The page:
Transgender in the criminal justice system essay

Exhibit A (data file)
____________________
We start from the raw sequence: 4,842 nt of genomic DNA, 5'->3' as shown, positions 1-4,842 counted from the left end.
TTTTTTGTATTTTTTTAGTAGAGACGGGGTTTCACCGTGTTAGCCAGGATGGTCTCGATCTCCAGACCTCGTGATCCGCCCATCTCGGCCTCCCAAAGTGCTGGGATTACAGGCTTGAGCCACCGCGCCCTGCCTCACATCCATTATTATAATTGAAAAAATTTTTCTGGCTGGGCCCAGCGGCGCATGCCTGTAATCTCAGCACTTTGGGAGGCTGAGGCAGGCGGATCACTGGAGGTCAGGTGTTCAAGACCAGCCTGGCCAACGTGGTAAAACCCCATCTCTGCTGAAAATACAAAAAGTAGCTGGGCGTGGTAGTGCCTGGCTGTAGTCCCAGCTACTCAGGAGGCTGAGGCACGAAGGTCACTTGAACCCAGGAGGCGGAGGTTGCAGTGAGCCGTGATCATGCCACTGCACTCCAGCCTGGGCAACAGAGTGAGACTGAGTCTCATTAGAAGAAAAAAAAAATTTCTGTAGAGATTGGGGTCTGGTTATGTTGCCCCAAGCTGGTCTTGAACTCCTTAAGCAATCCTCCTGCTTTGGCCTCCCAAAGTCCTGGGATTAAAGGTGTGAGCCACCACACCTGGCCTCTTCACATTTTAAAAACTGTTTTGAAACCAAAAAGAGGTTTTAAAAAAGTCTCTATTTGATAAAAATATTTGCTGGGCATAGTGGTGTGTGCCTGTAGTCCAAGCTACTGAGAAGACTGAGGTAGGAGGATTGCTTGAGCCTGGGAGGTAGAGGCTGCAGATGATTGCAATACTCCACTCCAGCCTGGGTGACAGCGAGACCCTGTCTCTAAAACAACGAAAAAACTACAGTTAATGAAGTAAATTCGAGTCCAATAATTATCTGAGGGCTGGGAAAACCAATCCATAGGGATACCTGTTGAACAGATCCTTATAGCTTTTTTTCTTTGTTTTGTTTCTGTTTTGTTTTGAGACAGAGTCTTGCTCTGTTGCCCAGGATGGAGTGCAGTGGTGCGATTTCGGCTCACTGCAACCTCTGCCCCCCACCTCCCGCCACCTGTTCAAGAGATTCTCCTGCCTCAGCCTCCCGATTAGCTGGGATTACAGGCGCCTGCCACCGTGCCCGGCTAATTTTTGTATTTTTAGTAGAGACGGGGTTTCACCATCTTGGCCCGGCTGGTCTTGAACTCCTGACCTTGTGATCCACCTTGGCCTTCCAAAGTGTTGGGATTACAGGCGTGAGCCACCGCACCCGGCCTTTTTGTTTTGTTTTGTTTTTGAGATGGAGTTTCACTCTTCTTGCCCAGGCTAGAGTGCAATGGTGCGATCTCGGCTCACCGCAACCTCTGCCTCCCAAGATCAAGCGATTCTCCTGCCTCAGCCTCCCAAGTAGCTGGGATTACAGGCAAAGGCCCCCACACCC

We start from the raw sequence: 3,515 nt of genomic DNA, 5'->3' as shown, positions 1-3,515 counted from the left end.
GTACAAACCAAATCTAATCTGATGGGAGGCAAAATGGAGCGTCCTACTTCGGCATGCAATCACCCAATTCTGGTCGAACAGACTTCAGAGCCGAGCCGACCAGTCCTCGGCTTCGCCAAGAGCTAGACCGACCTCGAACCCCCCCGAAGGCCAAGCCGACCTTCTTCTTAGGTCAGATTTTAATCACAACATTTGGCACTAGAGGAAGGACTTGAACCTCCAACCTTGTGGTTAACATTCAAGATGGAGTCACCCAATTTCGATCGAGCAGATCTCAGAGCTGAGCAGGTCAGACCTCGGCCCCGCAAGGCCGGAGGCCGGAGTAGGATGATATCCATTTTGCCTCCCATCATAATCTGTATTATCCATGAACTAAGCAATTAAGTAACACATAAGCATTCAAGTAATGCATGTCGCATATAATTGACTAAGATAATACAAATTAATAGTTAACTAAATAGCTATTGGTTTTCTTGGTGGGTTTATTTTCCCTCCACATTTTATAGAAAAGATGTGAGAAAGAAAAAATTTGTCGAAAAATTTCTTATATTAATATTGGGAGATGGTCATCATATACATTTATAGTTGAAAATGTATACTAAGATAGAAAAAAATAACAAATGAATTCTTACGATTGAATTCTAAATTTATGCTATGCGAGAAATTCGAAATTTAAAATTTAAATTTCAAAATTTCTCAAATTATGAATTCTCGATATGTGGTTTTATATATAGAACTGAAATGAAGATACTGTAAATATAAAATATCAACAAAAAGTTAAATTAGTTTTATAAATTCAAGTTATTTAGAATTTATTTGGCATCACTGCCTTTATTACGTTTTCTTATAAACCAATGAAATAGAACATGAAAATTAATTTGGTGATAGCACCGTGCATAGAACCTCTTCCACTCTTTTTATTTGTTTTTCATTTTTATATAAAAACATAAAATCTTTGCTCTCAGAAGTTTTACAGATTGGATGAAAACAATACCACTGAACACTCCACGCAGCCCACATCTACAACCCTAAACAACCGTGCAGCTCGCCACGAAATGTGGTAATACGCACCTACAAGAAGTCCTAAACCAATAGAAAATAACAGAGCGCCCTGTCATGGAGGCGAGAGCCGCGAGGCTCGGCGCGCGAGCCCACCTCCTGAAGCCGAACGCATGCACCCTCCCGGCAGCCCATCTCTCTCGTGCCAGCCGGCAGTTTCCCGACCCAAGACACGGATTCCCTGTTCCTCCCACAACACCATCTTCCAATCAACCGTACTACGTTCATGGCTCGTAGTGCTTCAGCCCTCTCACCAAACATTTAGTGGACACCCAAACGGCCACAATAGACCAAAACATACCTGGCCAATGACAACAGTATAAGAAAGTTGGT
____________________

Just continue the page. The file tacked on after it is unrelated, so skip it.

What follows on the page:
Transgender in the criminal justice system essay ORDER NOW FOR CUSTOMIZED AND ORIGINAL ESSAY PAPERS ON Transgender in the criminal justice system essay Critical Analysis Paper: You will write a 5-6-page paper on an individually-selected topic. You can choose any topic relating to sex, power and politics. For example some possible topics include sex and disability, political scandals, gender in advertisements, etc. To successfully write the paper, you need to consult library sources and find academic articles on your topic (i.e.: find readings not covered in class). You should use PRIMARY academic resources (not newspapers or magazines or webpages) such as original research from academic sources (usually journal articles from peer reviewed journals or academic books). Please see below for article on “Determine if your Source is Scholarly. Transgender in the criminal justice system essay Your papers should contain academic resources, including in-text citations and a reference list/bibliography Your OWN original topic and argument, including a clear thesis statement. Papers you wrote in other classes are not eligible for credit Have a similarity rate of under 10% (not including references or quotes) You cannot use a paper you used for another class — you cannot get credit for one paper in two classes Your citations and reference list should be in APA format (abstracts are optional) At least 5 sources outside of class readings (we highly recommend using Zotero) Your references can include readings from class but must also include at least 5 outside academic references Be double-spaced with one-inch margins and have a title page The topic for this paper will be *Transgender in the criminal justice system* There are two files that I uploaded to help start your search your sources. Transgender in the criminal justice system essay captivegenders.pdf sexual_abuse_to_pr C A P T I V E G E N D E R S trans embodiment and the prison industrial complex eric a. stanley & nat smith, editors advance praise for captive genders _________________________________________ “Captive Genders is an exciting assemblage of writings—analyses, manifestos, stories, interviews—that traverse the complicated entanglements of surveillance, policing, imprisonment, and the production of gender normativity. Focusing discerningly on the encounter of transpersons with the apparatuses that constitute the prison industrial complex, the contributors to this volume create new frameworks and new vocabularies that surely will have a transformative impact on the theories and practices of twenty-first century abolition.” —Angela Y. Davis, professor emerita, University of California, Santa Cruz “The purpose of prison abolition is to discover and promote the countless ways freedom and difference are mutually dependent. The contributors to Captive Genders brilliantly shatter the assumption that the antidote to danger is human sacrifice. In other words, for these thinkers: where life is precious life is precious.” —Ruth Wilson Gilmore, author of Golden Gulag: Prisons, Surplus, Crisis, and Opposition in Globalizing California “Captive Genders is at once a scathing and necessary analysis of the prison industrial complex and a history of queer resistance to state tyranny. By analyzing the root causes of anti-queer and anti-trans violence, this book exposes the brutality of state control over queer/trans bodies inside and outside prison walls, and proposes an analytical framework for undoing not just the prison system, but its mechanisms of surveillance, dehumanization, and containment. By queering a prison abolition analysis, Captive Genders moves us to imagine the impossible dream of liberation.” —Mattilda Bernstein Sycamore, author of So Many Ways to Sleep Badly and editor of Nobody Passes: Rejecting the Rules of Gender and Conformity c a p t i v e g e n d e r s Trans Embodiment and the Prison Industrial Complex e d i t e d b y e r i c a . s ta n l e y and nat smith Captive Genders: Trans Embodiment and the Prison Industrial Complex Edited by Eric A. Stanley and Nat Smith All essays © 2011 by their respective authors This edition © 2011 AK Press (Edinburgh, Oakland, Baltimore) ISBN-13: 978-1-84935-070-9 Library of Congress Control Number: 2011920478 AK Press 674-A 23rd Street Oakland, CA 94612 USA www.akpress.org [email protected] AK Press UK PO Box 12766 Edinburgh EH8 9YE Scotland www.akuk.com [email protected] The above addresses would be delighted to provide you with the latest AK Press distribution catalog, which features several thousand books, pamphlets, zines, audio and video recordings, and gear, all published or distributed by AK Press. Alternately, visit our websites to browse the catalog and find out the latest news from the world of anarchist publishing: www.akpress.org | www.akuk.com revolutionbythebook.akpress.org Printed in Canada on 100% recycled, acid-free paper with union labor. Cover image: Marie Ueda, photo from the White Night riots, San Francisco, CA 1979 Courtesy of the Gay, Lesbian, Bisexual, Transgender Historical Society. Cover by Kate Khatib | www.manifestor.org/design Interior by Michelle Fleming with Kate Khatib contents Acknowledgements…Transgender in the criminal justice system essay …………………………………………………………………..ix Introduction: Fugitive Flesh: Gender Self-Determination, Queer Abolition, and Trans Resistance……………………………………………..1 Eric A. Stanley out of time: from gay liberation to prison abolition Building an Abolitionist Trans & Queer Movement with Everything We’ve Got………………………………………………………………..15 Morgan Bassichis, Alexander Lee, Dean Spade “Street Power” and the Claiming of Public Space: San Francisco’s “Vanguard” and Pre-Stonewall Queer Radicalism……………………………41 Jennifer Worley Brushes with Lily Law………………………………………………………………..57 Tommi Avicolli Mecca Looking Back: The Bathhouse Raids in Toronto, 1981…………………….63 Nadia Guidotto prison beyond the prison: criminalization of the everyday “Rounding Up the Homosexuals”: The Impact of Juvenile Court on Queer and Trans/Gender-Non-Conforming Youth………………………….77 Wesley Ware Hotel Hell: With Continual References to the Insurrection………………85 Ralowe T. Ampu Regulatory Sites: Management, Confinement, and HIV/AIDS…………………………………………………………………………99 Michelle C. Potts Awful Acts and the Trouble with Normal: A Personal Treatise on Sex Offenders…………………………………………..113 Erica R. Meiners How to Make Prisons Disappear: Queer Immigrants, the Shackles of Love, and the Invisibility of the Prison Industrial Complex…………….123 Yasmin Nair Identities Under Siege: Violence Against Transpersons of Color………………………………………..141 Lori A. Saffin walled lives: consolidating difference, disappearing possibilities Krystal Is Kristopher and Vice Versa……………………………………………165 Kristopher Shelley “Krystal” “The Only Freedom I Can See:” Imprisoned Queer Writing and the Politics of the Unimaginable………………………………………………………169 Stephen Dillon Being an Incarcerated Transperson: Shouldn’t People Care?……………185 Clifton Goring/Candi Raine Sweet Out of Compliance: Masculine-Identified People in Women’s Prisons…………………………………………………………189 Lori Girshick My Story………………………………………………………………………………..209 Paula Rae Witherspoon Exposure………………………………………………………………………………..215 Cholo No One Enters Like Them: Health, Gender Variance, and the PIC…217 blake nemec bustin’ out: organizing resistance and building alternatives Transforming Carceral Logics: 10 Reasons to Dismantle the Prison Industrial Complex Using a Queer/Trans Analysis………………………..235 S. Lambel Making It Happen, Mama: A Conversation with Miss Major………….267 Jayden Donahue gender wars: state changing shape, passing to play, & body of our movements…………………………………………………………………………….281 Vanessa Huang Maroon Abolitionists: Black Gender-oppressed Activists in the AntiPrison Movement in the US and Canada…………………………………….293 Julia Sudbury AKA Julia C. Oparah Abolitionist Imaginings: A Conversation with Bo Brown, Reina Gossett, and Dylan Rodríguez…………………………………………..323 Che Gossett tools/resources Picturing the PIC Exercise…………………………………………………………345 Critical Resistance Questions for Abolitionist Work: 7 Easy Steps……………………………..349 Critical Resistance Addressing the Prison Industrial Complex: Case Studies………………..355 Nat Smith Resource List………………………………………………………………………….357 Contributors Bios……………………………………………………………………Transgender in the criminal justice system essay 359 acknowledgements Like all struggle we have not acted alone. We would like to acknowledge the labor, support, and guidance of the following people: Ralowe T. Ampu, Ryan Conrad, Angela Y. Davis, Jay Donahue, Jason Fritz, Ruth Wilson Gilmore, Donna Haraway, Rachel Herzing, Rebecca Hurdis, Kentaro Kaneko, Colby Lenz, Matt Luton, Toshio Meronek, José Muñoz, Yasmin Nair, Isaac Ontiveros, Julia Chinyere Oparah, Adam Reed, Andrea Ritchie, Chris Smith, the late Will Smith, Dean Spade, Mattilda Bernstein Sycamore, Chris Vargas, and Ari Wohlfeiler. Working with organizations, collectives, and with unaffiliated people is essential to grounding the analysis put forth by this book. While central to the project of abolition, writing must always be produced within the context of action. Similarly, action devoid of analysis often makes for shaky ground upon which to build. AK Press has been supportive of this project from its beginning many years ago. We are also grateful for the people who have and continue to organize with the Bay Area NJ4 Solidarity Committee, Critical Resistance, Gay Shame, the Sylvia Rivera Law Project, Transgender, Gender Variant, and Intersex Justice Project, and the amazing people who organized Transforming Justice, the groundbreaking conference held in 2007. Captive Genders is evidence of a collective dedication to abolishing the prison industrial complex (PIC). When we first started talking about a possible writing project in 2006 we wanted to push the LGBT movement towards a deeper understanding of the role the PIC plays in our lives. Specifically we wanted to focus on the ways in which the LGBT ix Captive Genders mainstream, through its racist logic, relies on the PIC and is used by the PIC to criminalize transgender, gender variant, and queer people. We also wanted to push the anti-prison and PIC abolition movements to more centrally incorporate and foreground the struggles of transgender, gender variant, and queer people. We started by making it clear that we wanted to emphasize writing from folks currently inside as well as former prisoners. Importantly, discussions of exploitation, inclusion without tokenization, and risking prisoner safety due to the content of our correspondence were in the forefront. We attempted to contact all of the members of Transgender, Gender Variant, and Intersex Justice Project’s contact list as well as our personal contacts. The Sylvia Rivera Law Project and additional organizations encouraged members to contribute. Of the hundred or so letters sent out and ads posted in prisoner publications, we received relatively few responses. This makes sense because prison mail is “unreliable” as guards will often tamper with or simply destroy it, whether it is considered contraband or they just don’t feel like sorting mail that day. Furthermore, guards sometimes hold a vendetta against activist and/or “othered” prisoners and frequently “disappear” their mail. While our letters explained openly and honestly what we were attempting to accomplish, some folks inside were understandably wary from being burned by supposed claims of support by others in the past and declined to submit. While we recognize that access to writing resources, supporting documents, and editorial assistance are limited if not completely absent inside, only a small number of the submissions were editable within our timeframe and our own limited resources. Transgender in the criminal justice system essay Additionally and unfortunately, authors of a few pieces we had chosen for publication were un-locatable as their housing had changed (and a few folks were released on parole!) and thus we could no longer contact them (though we tried). Because of these and other reasons related to mail communication and the busyness of our lives, it took a long time to gather pieces that we felt demonstrated a broad and essential scope. Finally, a few contributions (from both within and outside prison) we were holding out for never materialized and there are definitely some important ideas and voices missing. However, we collectively covered a lot of important ground that will make room for even more organizing and writing in the future, and we invite you to join or continue your participation in both. Ultimately, Captive Genders is a powerful offering of struggle, innovation, comeuppance and sorrow; a call to arms and a cry for true, self-determined justice. x fUgitive flesH: gender self-determination, Queer abolition, and trans resistance Eric A. Stanley We always felt that the police were the real enemy. —Sylvia Rivera Bright lights shattered the dark anonymity of the dance floor. The flicker warned of the danger of the coming raid. Well experienced, people stopped dancing, changed clothing, removed or applied makeup, and got ready. The police entered, began examining everyone’s IDs, and lined up the trans/gender-non-conforming folks to be “checked” by an officer in the restroom to ensure that they were wearing the legally mandated three pieces of “gender appropriate clothing.” Simultaneously the cops started roughing up people, dragging them out front to the awaiting paddy wagon. In other words, it was a regular June night out on the town for trans and queer folks in 1969 New York City. 1 Captive Genders As the legend goes, that night the cops did not receive their payoff or they wanted to remind the patrons of their precarious existence. In the shadows of New York nightlife, the Stonewall Inn, like most other “gay bars,” was owned and run by the mafia, which tended to have the connections within local government and the vice squad to know who to bribe in order to keep the bar raids at a minimum and the cash flowing. As the first few captured queers were forced into the paddy wagon, people hanging around outside the bar began throwing pocket change at the arresting officers; then the bottles started flying and then the bricks. With the majority of the patrons now outside the bar, a crowd of angry trans/queer folks had gathered and forced the police to retreat back into the Stonewall. As their collective fury grew, a few people uprooted a parking meter and used it as a battering ram in hopes of knocking down the bar’s door and escalating the physical confrontation with the cops. A tactical team was called to rescue the vice squad now barricaded inside the Stonewall. They eventually arrived, and the street battle raged for two more nights. In a blast of radical collectivity, trans/gender-non-conforming folks, queers of color, butches, drag queens, hair-fairies, homeless street youth, sex workers, and others took up arms and fought back against the generations of oppression that they were forced to survive.1 Forty years later, on a similarly muggy June night in 2009, history repeated itself. At the Rainbow Lounge, a newly opened gay bar in Fort Worth, Texas, the police staged a raid, verbally harassing patrons, calling them “faggots” and beating a number of customers. One patron was slammed against the floor, sending him to the hospital with brain injuries, while seven others were arrested. Transgender in the criminal justice system essay These instances of brutal force and the administrative surveillance that trans and queer folks face today are not significantly less prevalent nor less traumatic than those experienced by the Stonewall rioters of 1969, however the ways this violence is currently understood is quite different. While community vigils and public forums were held in the wake of the Rainbow Lounge raid, the immediate response was not to fight back, nor has there been much attempt to understand the raid in the broader context of the systematic violence trans and queer people face under the relentless force of the prison industrial complex (PIC).2 Captive Genders is in part an attempt to think about the historical and political ideologies that continually naturalize the abusive force of the police with such power as to make them appear ordinary. This is not to argue that the types of resistance present at the Stonewall riots were com2 Introduction monplace during that time, nor to suggest that trans and queer folks do not fight back today; nonetheless one of our aims is to chart the multiple ways that trans and queer folks are subjugated by the police, along with the multiple ways that we have and that we continue to resist in the face of these overwhelming structures.3 I start with the Stonewall riot not because it was the first, most important, or last instance of radical refusal of the police state. Indeed, the riots at San Francisco’s Compton’s Cafeteria in 1966 and at Los Angeles’s Cooper’s Doughnuts in 1959 remind us that the history of resistance is as long as the history of oppression. However, what is unique about the Stonewall uprising is that, within the United States context, it is made to symbolize the “birth of the gay rights movement.” Furthermore, dominant lesbian, gay, bisexual, and transgender (LGBT) political organizations like the Human Rights Campaign (HRC) and the National Gay and Lesbian Task Force (NGLTF) attempt to build an arc of progress starting with the oppression of the Stonewall moment and ending in the current time of “equality” evidenced by campaigns for gay marriage, hate crimes legislation, and gays in the military. Captive Genders works to undo this narrative of progress, assimilation, and police cooperation by building an analysis that highlights the historical and contemporary antagonisms between trans/queer folks and the police state.4 This collection argues that prison abolition must be one of the centers of trans and queer liberation struggles. Starting with abolition we open questions often disappeared by both mainstream LGBT and antiprison movements. Among these many silences are the radical trans/queer arguments against the proliferation of hate crimes enhancements. Mainstream LGBT organizations, in collaboration with the state, have been working hard to make us believe that hate crimes enhancements are a necessary and useful way to make trans and queer people safer. Hate crimes enhancements are used to add time to a person’s sentence if the offense is deemed to target a group of people. Transgender in the criminal justice system essay However, hate crimes enhancements ignore the roots of harm, do not act as deterrents, and reproduce the force of the PIC, which produces more, not less harm. Not surprisingly, in October 2009, when President Obama signed the Matthew Shepard and James Byrd, Jr. Hate Crimes Prevention Act into law, extending existing hate crimes enhancements to include “gender and sexuality,” there was no mention by the LGBT mainstream of the historical and contemporary ways that the legal system itself works to deaden trans and queer lives. As antidote, this collection works to understand how gender, sexuality, race, 3 Captive Genders ability, class, nationality, and other markers of difference are constricted, often to the point of liquidation, in the name of a normative carceral state. Among the most volatile points of contact between state violence and one’s body is the domain of gender. An understanding of these connections has produced much important activism and research that explores how non-trans women are uniquely harmed through disproportionate prison sentences, sexual assault while in custody, and nonexistent medical care, coupled with other forms of violence. This work was and continues to be a necessary intervention in the ways that prison studies and activism have historically imagined the prisoner as always male and have until recently rarely attended to the ways that gendered difference produces carceral differences. Similarly, queer studies and political organizing, along with the growing body of work that might be called trans studies—while attending to the work of gender, sexuality, and more recently to race and nationality—has (with important exceptions) had little to say about the force of imprisonment or about trans/queer prisoners. Productively, we see this as both an absence and an opening for those of us working in trans/queer studies to attend—in a way that centers the experiences of those most directly impacted—to the ways that the prison must emerge as one of the major sites of trans/queer scholarship and political organizing.5 In moments of frustration, excitement, isolation, and solidarity, Captive Genders grew out of this friction as a rogue text, a necessarily unstable collection of voices, stories, analysis, and plans for action. What these pieces all have in common is that … Get a 10 % discount on an order above $ 100 Use the following coupon code : NURSING10